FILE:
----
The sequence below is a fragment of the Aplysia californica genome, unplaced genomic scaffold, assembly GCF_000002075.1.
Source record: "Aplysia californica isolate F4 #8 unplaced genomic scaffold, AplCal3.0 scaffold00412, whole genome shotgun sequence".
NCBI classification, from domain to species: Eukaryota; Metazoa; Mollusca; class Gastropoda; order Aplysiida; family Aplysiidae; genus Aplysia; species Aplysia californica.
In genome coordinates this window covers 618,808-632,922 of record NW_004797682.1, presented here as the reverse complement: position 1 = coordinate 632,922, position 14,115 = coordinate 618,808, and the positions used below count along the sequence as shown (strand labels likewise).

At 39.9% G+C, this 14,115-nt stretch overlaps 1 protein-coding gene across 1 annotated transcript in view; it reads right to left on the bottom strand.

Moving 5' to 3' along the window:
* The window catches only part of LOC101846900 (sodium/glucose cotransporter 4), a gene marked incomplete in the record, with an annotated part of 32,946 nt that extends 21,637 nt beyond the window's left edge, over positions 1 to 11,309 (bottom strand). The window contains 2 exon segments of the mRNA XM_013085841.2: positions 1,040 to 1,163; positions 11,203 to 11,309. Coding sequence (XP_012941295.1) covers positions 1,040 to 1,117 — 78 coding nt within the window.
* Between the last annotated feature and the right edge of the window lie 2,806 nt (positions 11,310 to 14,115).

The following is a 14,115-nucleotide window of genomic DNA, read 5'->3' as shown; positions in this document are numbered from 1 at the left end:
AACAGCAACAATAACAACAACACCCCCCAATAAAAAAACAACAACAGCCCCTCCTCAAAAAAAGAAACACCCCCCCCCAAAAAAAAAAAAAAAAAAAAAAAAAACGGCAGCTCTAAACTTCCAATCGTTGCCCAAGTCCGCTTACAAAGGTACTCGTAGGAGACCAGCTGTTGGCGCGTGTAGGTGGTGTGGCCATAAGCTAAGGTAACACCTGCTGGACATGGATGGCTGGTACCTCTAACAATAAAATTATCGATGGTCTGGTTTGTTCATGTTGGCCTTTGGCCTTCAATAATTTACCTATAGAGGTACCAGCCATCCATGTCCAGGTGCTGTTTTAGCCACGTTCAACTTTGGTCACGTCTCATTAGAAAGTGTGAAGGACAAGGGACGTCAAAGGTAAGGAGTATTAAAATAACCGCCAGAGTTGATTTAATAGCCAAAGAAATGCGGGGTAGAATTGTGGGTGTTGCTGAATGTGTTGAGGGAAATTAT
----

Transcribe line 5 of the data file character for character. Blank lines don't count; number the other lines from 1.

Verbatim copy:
At 39.9% G+C, this 14,115-nt stretch overlaps 1 protein-coding gene across 1 annotated transcript in view; it reads right to left on the bottom strand.